Even billionaires who have seen their net worth battered by the Wall Street downturn still salivate at the possibility of owning a Major League Baseball franchise. At least three wannabe team owners have stepped up to the plate in the second round of bidding to acquire the Chicago Cubs from the Tribune Company, which is trying to cut its massive debt load.
The company’s flagship Chicago Tribune, which has been following the bidding very closely, reported that bids were submitted by Chicago real estate investor Hersch Klaff; the Ricketts family, founder of online brokerage TD Ameritrade Holding Corp.; and a group led by Marc Utay, a New York private equity investor. It is not known, though, whether Dallas Mavericks owner Mark Cuban and Houston Businessman Jim Crane also stayed in for the second round. Cuban’s prospects for winning approval from other MLB owners diminished last month when he was accused of insider trading by the SEC.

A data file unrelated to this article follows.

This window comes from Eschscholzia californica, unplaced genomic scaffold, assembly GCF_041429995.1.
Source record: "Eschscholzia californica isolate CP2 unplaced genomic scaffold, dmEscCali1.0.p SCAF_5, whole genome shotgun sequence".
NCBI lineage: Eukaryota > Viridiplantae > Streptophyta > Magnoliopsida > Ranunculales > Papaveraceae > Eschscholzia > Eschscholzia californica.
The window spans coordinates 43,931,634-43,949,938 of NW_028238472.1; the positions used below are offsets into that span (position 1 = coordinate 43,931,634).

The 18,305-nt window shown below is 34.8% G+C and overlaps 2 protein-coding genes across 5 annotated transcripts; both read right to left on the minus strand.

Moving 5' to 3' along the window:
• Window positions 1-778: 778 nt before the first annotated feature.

What’s also not known is whether any of those 2nd round bids came anywhere near the $1 billion range that was expected many months ago when Tribune CEO Sam Zell began shopping the team. In addition to the Cubs, the package up for sale includes Wrigley Field and 25% of the regional Comcast SportsNet.
To avoid owing any immediate capital gains tax, Tribune had been expected to hold onto a 5% stake when the team is sold – a maneuver that Zell has used in other divestitures since taking Tribune private last year and loading the company up with $13 billion in debt. There has been speculation that Tribune may be forced to hold onto a larger stake this time in order to get a deal done at an attractive price.